Preheat oven to 350° F. Combine ginger snap crumbs, butter and granulated sugar in medium bowl. Press onto bottom ½ inch thick in each muffin cup. Bake for 4 to 6 minutes (do not allow to brown). Cool on wire rack for 10 minutes. Put to one side.Beat cream cheese, granulated sugar and brown sugar in large mixer bowl until fluffy. Beat in eggs, pumpkin and evaporated milk. Add cornstarch, cinnamon and nutmeg; beat well. Pour into muffin cups.Bake for 35 to 45 minutes or until edge is set but center still moves slightly. While cheesecakes are cooling, combine sour cream, granulated sugar and vanilla extract in small bowl; mix well. Spread over surface of warm cheesecake. Bake for 5 minutes. Cool on wire rack. Refrigerate for several hours or overnight.

Apple Pie

This has got to be one of my all time favourite desserts. I love pretty much any fruit dessert but there is sometime so warming and consoling about a desert with baked apples. It’s like a warm hug in your belly. I found this recipe in Bon Appetit in 1999 and it is the dessert I get asked to make most often. I have used this as a guideline and re-interpreted other apple desserts. Make sure you use baking apples or else they will turn to mush. I made the mistake of not double-checking which apples I bought and got a couple of eating apples and had some applesauce in my pie.

I have not given the piecrust recipe since you either like to make pastry or you are happy to buy ready made shortcrust pastry. Below is only the recipe for the filling.


5 lbs. Bramley Apples (or other cooking apple) peeled, cored, cut in ½ inch thick slices
2 tbsp. fresh lemon juice
6 tbsp. butter
1 c. Brown Sugar, packed
2 tbsp. Flour
1 ¼ tsp. Chinese Five Spice
Toss the apples in the lemon juice. Melt the butter in a heavy pot over medium heat. Add apples and brown sugar; cook until apples are just tender, about 15 minutes. Using a slotted spoon, transfer apples back to bowl. Boil juices until thick, about 15 minutes. Pour juice over apples; cool completely. Mix in flour and five spice. Add filling to pie shell. Bake in oven at 375F.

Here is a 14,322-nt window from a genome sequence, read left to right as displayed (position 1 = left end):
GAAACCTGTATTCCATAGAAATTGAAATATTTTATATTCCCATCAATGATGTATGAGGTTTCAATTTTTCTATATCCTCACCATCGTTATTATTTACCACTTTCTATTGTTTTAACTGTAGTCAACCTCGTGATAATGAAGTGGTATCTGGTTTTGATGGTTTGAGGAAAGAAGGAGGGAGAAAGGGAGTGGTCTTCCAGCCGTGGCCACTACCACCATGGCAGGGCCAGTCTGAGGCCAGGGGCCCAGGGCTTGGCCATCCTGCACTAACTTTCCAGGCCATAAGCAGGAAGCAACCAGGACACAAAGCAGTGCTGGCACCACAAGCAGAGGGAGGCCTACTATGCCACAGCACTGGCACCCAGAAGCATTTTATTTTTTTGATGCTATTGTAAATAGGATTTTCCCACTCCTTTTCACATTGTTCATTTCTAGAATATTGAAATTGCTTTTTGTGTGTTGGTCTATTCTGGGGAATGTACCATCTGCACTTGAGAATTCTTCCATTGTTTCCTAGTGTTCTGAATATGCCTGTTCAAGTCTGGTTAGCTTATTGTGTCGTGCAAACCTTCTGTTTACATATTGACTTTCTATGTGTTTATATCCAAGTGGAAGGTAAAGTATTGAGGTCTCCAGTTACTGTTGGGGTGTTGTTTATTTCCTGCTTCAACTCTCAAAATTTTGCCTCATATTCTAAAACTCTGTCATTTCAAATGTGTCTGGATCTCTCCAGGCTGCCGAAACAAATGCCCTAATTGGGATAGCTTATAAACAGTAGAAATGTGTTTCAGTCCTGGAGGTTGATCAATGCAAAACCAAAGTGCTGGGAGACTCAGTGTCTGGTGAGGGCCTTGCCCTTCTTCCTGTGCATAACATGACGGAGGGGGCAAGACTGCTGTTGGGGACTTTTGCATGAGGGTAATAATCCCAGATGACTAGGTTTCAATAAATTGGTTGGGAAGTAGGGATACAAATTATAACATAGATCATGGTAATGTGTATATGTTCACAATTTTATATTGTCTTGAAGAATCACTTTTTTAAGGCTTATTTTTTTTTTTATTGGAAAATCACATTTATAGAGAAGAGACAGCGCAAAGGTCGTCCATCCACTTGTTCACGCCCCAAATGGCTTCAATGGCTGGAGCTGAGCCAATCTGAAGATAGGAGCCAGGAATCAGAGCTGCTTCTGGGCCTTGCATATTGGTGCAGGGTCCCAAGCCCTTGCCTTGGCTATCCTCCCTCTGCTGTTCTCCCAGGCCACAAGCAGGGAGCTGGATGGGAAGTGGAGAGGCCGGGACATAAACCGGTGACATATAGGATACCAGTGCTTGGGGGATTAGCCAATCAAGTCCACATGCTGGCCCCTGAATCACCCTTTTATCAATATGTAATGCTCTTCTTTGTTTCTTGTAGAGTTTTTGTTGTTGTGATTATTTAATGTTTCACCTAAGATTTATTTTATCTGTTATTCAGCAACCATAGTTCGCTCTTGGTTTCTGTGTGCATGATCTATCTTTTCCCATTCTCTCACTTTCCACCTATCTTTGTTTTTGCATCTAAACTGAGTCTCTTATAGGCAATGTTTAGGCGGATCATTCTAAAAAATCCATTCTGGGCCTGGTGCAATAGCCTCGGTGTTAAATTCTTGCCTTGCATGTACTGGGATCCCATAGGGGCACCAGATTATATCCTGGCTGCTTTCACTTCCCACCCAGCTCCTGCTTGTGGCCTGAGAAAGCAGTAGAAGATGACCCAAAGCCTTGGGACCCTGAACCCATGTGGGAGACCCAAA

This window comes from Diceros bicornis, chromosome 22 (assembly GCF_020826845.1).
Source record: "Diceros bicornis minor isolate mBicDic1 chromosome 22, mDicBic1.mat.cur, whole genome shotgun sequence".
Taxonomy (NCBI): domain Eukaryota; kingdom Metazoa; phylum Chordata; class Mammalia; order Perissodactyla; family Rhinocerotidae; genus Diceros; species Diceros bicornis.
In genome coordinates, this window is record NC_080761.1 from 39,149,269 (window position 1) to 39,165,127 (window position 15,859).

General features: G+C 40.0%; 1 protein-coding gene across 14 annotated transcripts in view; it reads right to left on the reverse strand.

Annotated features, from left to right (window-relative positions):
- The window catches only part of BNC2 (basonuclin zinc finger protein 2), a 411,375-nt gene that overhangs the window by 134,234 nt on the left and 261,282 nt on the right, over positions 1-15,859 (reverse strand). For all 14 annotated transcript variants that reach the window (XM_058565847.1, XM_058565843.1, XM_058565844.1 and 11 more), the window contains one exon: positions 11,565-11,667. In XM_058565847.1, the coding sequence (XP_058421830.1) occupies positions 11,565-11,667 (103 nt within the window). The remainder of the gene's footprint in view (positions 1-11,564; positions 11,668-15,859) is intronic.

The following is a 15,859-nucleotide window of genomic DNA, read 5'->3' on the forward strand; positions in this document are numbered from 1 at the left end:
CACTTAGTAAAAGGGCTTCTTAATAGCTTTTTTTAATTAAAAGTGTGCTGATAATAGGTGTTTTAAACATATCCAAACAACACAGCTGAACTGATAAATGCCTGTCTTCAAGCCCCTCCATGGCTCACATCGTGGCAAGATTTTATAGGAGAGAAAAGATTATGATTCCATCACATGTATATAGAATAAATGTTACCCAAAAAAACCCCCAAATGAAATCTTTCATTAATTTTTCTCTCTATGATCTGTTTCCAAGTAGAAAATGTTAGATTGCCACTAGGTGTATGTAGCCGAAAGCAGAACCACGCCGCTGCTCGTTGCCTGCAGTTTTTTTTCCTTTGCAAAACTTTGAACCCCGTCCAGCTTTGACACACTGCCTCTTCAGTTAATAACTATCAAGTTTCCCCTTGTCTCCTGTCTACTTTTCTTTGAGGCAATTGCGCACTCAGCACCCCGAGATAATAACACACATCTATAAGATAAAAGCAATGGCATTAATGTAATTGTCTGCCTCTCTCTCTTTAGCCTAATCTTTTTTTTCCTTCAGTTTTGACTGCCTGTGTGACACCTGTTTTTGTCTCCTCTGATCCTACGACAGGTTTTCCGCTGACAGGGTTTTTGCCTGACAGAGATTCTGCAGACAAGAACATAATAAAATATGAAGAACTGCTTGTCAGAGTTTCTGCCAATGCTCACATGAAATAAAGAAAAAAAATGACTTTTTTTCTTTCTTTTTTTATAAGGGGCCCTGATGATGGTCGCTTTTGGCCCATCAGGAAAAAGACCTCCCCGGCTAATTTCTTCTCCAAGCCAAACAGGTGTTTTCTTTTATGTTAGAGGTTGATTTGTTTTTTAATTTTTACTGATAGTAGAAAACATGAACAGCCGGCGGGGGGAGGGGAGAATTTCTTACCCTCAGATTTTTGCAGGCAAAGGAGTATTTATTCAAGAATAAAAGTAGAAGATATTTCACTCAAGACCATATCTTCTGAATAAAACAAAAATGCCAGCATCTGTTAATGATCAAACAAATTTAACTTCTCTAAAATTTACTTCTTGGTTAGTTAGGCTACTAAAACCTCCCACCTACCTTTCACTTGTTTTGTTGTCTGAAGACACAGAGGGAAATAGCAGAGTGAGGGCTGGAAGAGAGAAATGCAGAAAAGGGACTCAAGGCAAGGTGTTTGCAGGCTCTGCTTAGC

Wednesday, November 15, 2006

A taste of home - part uno

Food always serves as a reminder of home when we are away from what we are accustomed to. It comforts when you are down and it inspires you when you celebrate. It acts as a quick and simple connection to family when we need it. One of the things I find toughest about being away from home is the lack of Mexican food. The proper, hearty, rustic food I grew up with. Although there has been a recent spate of Mexican restaurant opening in London- Green & Red, Mestizo, Taqueria, Daddy Donkey, Mercado - I find it tough to pay £5 for what should really be a $3 burrito at my uncle’s restaurant in San Diego. I’ve decided to make it my mission in the upcoming months to try these places since Mexican friends have recommended a couple of them.

Which brings me to my point. A couple of months ago Johanna, from The Passionate Cook, asking if I was interested in helping her organise a day of Mexican cuisine. Since the only way I get Mexican food here is to make it myself- how could I resist! So Johanna, myself and Iliana- or how I’ve taken to calling us- decaf (Johanna spent a year in Mexico), half caff (I’m the half breed) and full caff (Iliana was the only 100% Mexican there) put together a superbly authentic feast for the group coming over.

Our table of food was massive so I'm breaking this up into a multiple entry feast!

To nibble on we had jicama (pronounced he-ka-ma; top picture)- one of my favourite snacks. I used to always bring some cut pieces back to London when I first moved here but a couple of years ago when in Chinatown I saw my beloved root snack. Jicama is of course its Mexican name, here it goes by the name yam root. When bought in the shops, it is bulbous shaped with light brown skin and usually a bit of dirt on it. It's eaten raw so to prepare it, cut into half or quarters (depending on size) and peel away the brown skin with a paring knife. Cut into sticks or chunks to serve. You can easily use it in salads for a bit of crunch (similar to a water chestnut) but my favourite way to eat it, and how we ate it on Mexi-day, is to cut it into sticks, squeeze a lime over and sprinkle chili powder on top.

A little research on jicama turned up some intersting facts- jicama can weigh up to 50 pounds and a 3.5 ounce serving has 39 calories and 25% RDA of vitamin C. Not bad for a rather unattractive looking tuber.

We also snacked on sopes (pronounced so-pez). This was the start of our "work for your supper" dishes. Fortunately I had some Maseca back from my last trip home so no one had to hand grind corn to make the corn flour that is used to make sopes (and tortillas). Iliana got the masa (dough) ready after which Jenni and Vanessa made dough balls (picture left). I heated up a frying pan and flattened each ball into a 1/4 inch thick disc and cooked both sides in the pan. The gals then had the task of shaping the cooked patties into their final shape by creating a slight ridge along the edge so that the filling would not fall out.